Eight London boroughs named as the worst for violent youth crime

Ross Lydall

Eight boroughs were today named as the worst for violent youth crime as Sadiq Khan warned that violence had “become normalised” for some young Londoners.

City Hall published a detailed analysis, using police and NHS data since 2012, of the causes and extent of knife and gun crime and its links to poverty.

There were 52 murders of people under 25 in 2018, according to the Met police. The number of victims of serious youth violence rose by 71 per cent between 2012/13 and 2017/18, but fell four per cent in the most recent financial year, the research said.

The Mayor today called for “honesty” about the scale of the problem and the level of commitment needed to bring an end to the “bloodshed” by using a public health approach.

Westminster, Haringey, Southwark, Lambeth, Islington, Tower Hamlets, Camden and Hackney had the highest victim rates, based on the number of attacks per 1,000 residents under 25.

Today’s research said incidents involving school children were most likely to occur soon after the end of the school day. Those involving young adults were most common after 10pm and at weekends.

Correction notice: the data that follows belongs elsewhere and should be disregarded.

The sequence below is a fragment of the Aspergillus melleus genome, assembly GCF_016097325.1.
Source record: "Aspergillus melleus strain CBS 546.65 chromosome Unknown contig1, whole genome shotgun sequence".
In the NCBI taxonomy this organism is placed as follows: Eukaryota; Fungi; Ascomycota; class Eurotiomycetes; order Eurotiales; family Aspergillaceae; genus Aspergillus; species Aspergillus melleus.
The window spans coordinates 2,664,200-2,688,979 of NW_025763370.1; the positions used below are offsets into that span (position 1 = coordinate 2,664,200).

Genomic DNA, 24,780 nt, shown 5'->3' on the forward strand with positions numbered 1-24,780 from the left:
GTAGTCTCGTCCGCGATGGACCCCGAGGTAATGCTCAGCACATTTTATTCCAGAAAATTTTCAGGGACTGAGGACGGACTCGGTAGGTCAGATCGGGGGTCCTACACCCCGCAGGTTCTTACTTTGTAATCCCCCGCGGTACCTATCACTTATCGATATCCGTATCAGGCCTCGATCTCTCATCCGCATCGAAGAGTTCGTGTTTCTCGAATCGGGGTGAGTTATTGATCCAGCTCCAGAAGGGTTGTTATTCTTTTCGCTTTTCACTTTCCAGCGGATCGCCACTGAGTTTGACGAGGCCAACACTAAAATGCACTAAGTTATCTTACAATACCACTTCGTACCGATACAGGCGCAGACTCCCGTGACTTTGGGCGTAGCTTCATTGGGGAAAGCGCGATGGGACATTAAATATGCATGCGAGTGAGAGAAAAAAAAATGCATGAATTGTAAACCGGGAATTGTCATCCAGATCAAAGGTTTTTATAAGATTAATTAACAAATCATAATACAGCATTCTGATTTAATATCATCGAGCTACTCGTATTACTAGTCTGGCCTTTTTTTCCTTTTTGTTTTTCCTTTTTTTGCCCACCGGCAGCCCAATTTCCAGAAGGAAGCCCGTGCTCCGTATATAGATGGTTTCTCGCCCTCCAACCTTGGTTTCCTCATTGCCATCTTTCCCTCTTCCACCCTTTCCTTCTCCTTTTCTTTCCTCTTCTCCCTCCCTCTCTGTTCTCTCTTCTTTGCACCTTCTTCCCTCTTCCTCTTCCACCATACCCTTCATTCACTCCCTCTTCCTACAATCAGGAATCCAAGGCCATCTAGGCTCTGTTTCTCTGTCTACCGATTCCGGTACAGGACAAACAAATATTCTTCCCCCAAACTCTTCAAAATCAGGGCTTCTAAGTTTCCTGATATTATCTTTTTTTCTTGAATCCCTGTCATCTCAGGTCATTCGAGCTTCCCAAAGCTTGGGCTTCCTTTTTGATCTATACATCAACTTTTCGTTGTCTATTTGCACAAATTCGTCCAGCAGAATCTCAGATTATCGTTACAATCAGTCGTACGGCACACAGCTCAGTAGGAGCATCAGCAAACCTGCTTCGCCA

A total of 39 per cent of victims were white, 26 per cent black and 16 per cent Asian.

White people accounted for 41 per cent of attackers, while 35 per cent were black.

Mr Khan, addressing youth and community leaders and bereaved families in a youth club in Bermondsey, said: “There’s never any excuse for criminality. Those who commit crimes must pay for their actions.

“But we have to face the reality that for some young people growing up today, violence has become normalised.”

The Mayor’s violence reduction unit today announced it would expand after-school clubs in high-crime areas. Measures to stop reoffending will also be expanded in prisons and young offender institutions.

When asked whether it would take a decade or more to achieve change, Mr Khan said the Met's violence reduction task force had carried out more than 5,000 arrests and taken more than 2,000 knives off the streets.

He added: "We are making progress but to make transformative change will take some time.

"Londoners can't afford to wait 10 years for our city to be as safe as it can be."

The Mayor, who often meets grieving families, spoke of the personal impact of the scale of the crime epidemic.

He said: "I often lie awake at night with an overwhelming sense of apprehension. How many Londoners will be the victims of violence over the coming days?

"How many women will have to suffer sexual assault or domestic violence? How many families will be left grieving due to bloodshed on our streets?"